Opinion

Patriotism Comes Easy for the Israeli Right. On the Left, It's a Test of True Love

Leftist loyalty is challenged by assaults from the nationalistic right and temptations from the anti-Israel left

Chemi Shalev
Chemi Shalev
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Left-wing activist Uri Avnery takes part in a protest at the Jaffa Gate outside Jerusalem's Old City against the building of settlements in East Jerusalem, September 10, 2009.
Left-wing activist Uri Avnery takes part in a protest at the Jaffa Gate outside Jerusalem's Old City against the building of settlements in East Jerusalem, September 10, 2009.Credit: \ Baz Ratner/ REUTERS
Chemi Shalev
Chemi Shalev

It’s easy to be a right-wing patriot, especially when the right is in power, and particularly in a country like Israel, which suffers from what psychologists call “collective narcissism.” Right wingers tend to idealize their country, or their nation, or their religion, or, as in the Israeli case, all of them together. Their conscience is clear.

Right-wing patriots are convinced that Israel is a paragon of morality and virtue and therefore, almost by definition, criticism against it is baseless and unfounded. If the censure comes from the outside, it is malicious and hostile, and if it comes from within, it is aiding and abetting the enemy. The right-wing patriot’s world is neatly divided into black and white, with us or against us.

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In many parts of the Israeli right, there is no room for doubt. Instructions come from high above. The settlers and their supporters sanctify the fight for the Greater Land of Israel and swear battle on its opponents. The ultra-Orthodox are supposedly interested in the demands and requirements of their faith alone, but their hearts belong to the nationalist right anyway. The legions of Benjamin Netanyahu’s adoring fans are naturally content, but even those less impressed with the prime minister’s personality tend to defend his every move. Hatred of the left – diligently fostered and nurtured by Netanyahu and his cohorts – covers it all.

It’s much harder to be a left-wing patriot, especially when the right is in power and particularly in a country like Israel, in which ethnocentrism is on the march. People with liberal outlooks tend to criticize their country, their nation or their religion or all three together – and to demand changes. The leftist conscience weighs heavy.

Israeli leftists know that their country is far from perfect, which is why they tend to identify often with outside criticism. Most of them love Israel, just not in its present form. Their world is full of contradictions. It is enveloped in grey.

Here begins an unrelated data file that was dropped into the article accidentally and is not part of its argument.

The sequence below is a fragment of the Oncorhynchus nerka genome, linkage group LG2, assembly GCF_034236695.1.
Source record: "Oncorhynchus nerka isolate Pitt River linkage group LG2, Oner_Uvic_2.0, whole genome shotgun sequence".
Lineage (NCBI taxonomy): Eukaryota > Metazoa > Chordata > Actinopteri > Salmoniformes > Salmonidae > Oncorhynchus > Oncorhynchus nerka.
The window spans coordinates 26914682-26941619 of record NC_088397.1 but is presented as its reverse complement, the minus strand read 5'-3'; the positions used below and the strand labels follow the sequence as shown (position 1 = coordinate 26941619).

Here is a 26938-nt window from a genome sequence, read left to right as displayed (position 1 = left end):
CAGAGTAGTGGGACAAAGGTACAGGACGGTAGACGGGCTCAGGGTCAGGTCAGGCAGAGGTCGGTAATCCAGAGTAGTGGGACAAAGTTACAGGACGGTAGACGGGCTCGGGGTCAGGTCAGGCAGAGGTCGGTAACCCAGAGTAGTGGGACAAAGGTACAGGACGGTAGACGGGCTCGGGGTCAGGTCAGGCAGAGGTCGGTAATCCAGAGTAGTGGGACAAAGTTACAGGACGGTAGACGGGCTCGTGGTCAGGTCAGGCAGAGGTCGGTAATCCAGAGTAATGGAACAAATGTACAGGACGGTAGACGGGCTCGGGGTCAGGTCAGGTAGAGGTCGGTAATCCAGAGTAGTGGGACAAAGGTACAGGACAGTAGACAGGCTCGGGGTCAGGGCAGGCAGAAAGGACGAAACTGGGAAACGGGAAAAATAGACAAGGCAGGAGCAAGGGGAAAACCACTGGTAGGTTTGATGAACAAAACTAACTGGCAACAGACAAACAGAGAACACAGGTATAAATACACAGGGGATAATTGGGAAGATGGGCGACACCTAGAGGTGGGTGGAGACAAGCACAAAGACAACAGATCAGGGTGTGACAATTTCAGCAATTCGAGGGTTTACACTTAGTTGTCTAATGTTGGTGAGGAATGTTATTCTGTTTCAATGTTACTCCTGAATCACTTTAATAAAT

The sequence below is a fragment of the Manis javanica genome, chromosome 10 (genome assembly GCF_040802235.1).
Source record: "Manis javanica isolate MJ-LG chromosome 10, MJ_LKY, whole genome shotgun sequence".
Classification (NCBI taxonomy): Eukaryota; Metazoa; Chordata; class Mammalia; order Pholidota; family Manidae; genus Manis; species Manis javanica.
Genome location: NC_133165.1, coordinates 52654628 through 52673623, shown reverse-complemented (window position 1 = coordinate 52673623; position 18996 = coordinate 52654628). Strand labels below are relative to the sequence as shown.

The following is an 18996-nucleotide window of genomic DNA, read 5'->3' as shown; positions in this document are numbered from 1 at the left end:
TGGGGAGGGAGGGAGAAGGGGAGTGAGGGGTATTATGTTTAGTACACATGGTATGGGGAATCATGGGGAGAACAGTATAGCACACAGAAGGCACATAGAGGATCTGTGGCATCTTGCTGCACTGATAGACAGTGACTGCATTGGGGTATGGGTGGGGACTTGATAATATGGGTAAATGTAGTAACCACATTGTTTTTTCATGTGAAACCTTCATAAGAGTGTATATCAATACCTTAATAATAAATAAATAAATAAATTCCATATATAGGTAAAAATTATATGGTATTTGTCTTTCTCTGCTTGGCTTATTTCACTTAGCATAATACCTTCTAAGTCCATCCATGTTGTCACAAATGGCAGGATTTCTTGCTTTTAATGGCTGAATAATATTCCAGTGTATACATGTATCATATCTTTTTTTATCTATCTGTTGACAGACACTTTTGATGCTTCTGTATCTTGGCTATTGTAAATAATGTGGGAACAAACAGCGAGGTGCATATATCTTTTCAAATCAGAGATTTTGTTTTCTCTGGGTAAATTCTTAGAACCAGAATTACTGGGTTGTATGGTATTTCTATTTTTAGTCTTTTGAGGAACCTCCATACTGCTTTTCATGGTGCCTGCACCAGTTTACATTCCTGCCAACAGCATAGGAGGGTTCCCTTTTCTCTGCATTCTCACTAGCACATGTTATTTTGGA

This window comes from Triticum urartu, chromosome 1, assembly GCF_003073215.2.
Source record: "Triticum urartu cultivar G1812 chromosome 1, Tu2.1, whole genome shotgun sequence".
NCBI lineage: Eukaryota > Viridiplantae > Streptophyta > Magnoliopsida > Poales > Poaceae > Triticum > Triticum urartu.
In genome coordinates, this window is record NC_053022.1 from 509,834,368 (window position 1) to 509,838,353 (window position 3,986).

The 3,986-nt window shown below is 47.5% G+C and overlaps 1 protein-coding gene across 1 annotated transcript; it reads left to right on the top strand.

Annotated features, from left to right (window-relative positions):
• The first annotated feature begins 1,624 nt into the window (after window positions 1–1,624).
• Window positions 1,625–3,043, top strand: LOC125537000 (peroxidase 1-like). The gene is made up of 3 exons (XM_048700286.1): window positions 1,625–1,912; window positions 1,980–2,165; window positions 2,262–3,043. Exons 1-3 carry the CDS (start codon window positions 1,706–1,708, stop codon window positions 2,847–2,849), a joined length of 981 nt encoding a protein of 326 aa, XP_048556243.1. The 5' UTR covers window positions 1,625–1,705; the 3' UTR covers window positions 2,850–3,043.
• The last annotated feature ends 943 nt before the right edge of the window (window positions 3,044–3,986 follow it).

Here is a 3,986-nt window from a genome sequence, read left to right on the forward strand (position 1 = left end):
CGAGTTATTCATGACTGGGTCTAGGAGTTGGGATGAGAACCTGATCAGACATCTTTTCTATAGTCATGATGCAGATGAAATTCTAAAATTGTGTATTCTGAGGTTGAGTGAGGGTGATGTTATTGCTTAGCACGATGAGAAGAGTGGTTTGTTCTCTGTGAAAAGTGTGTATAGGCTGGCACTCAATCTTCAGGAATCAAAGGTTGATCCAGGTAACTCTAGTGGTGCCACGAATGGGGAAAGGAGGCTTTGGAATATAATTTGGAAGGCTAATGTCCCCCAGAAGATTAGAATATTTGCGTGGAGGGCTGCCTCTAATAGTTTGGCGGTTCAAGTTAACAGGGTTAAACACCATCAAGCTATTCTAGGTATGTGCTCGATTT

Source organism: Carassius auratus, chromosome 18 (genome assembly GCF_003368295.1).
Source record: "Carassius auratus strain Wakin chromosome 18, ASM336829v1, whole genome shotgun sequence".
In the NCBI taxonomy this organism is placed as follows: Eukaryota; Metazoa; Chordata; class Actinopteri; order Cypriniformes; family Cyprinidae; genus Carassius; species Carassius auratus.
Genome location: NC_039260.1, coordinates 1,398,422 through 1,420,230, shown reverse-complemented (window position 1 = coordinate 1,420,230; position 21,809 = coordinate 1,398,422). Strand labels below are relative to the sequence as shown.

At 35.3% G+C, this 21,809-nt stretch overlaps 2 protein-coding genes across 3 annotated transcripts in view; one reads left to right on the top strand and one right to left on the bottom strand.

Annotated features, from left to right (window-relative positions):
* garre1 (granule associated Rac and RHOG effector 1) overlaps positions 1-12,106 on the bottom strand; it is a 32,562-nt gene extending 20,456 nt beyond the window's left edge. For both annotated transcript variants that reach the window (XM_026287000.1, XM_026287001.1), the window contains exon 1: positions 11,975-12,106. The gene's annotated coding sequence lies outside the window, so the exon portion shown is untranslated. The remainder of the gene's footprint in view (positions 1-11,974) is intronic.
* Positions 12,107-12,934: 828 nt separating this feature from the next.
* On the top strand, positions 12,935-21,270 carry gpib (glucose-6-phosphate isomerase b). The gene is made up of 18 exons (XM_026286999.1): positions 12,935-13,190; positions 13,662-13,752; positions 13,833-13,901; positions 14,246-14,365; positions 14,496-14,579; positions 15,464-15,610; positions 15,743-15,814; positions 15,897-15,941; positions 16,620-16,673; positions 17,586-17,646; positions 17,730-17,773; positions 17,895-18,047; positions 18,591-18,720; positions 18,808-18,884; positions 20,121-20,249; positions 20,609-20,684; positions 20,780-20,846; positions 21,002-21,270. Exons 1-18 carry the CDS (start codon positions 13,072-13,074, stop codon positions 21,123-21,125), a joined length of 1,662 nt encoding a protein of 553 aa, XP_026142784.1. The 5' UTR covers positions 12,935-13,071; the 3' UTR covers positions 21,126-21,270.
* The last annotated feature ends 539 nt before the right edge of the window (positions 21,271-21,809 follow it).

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Leftist patriots must live with the fact that their country has maintained an occupation over another people for over fifty years and is now in the process of entrenching it permanently. They must come to terms with an obtuse government and a chest-thumping Knesset, institutions that routinely deride human rights, disdain minorities, sabotage the rule of law, undermine democracy and generally trample on their most cherished values.

Leftist patriots are required to identify with a nation that, like others suffering from the same syndrome, repeatedly elects a leader in its own narcissistic image, who then feeds on its weaknesses. And they have to persuade themselves, despite indications to the contrary, that all is not lost. Like the late Uri Avnery, who passed away on Monday, they need to be eternal optimists for their patriotism to survive.

Leftist patriots, moreover – along with other Israelis who have yet to be engulfed by the rising tide of nationalism – are subjected to incessant assaults on their loyalty. Their antipathy to the occupation, opposition to the nation-state law, dedication to equality, identification with minorities, support for freedom of expression and occasional agreement with foreign critics are branded by the right, with the active encouragement of its leader, as symptoms of betrayal. The incitement gets results: Many Israelis have been persuaded over the years to defect to the easy life of the doubt-free nationalist right. Leftist patriots find themselves increasingly alone.

Leftist patriotism doesn’t come easy. It is acquired and retained by suffering. It is tested anew each and every day, challenged by an aggressive right and tempted by an anti-Israel left. It does not go with the flow, but obstinately swims against it. Leftist patriots cannot take the easy route of blind loyalty. Unlike right-wingers, they are incapable of saluting supremacism, discrimination or pure malice. Their love for their homeland isn’t contingent on ignoring its faults but on full recognition of their existence and constant battle against them.

The patriotism of the left is difficult, taxing and full of obstacles – which is why it is purer and worthier. Unlike the mindless patriotism of the right, it is, in many ways, the textbook definition of true love.

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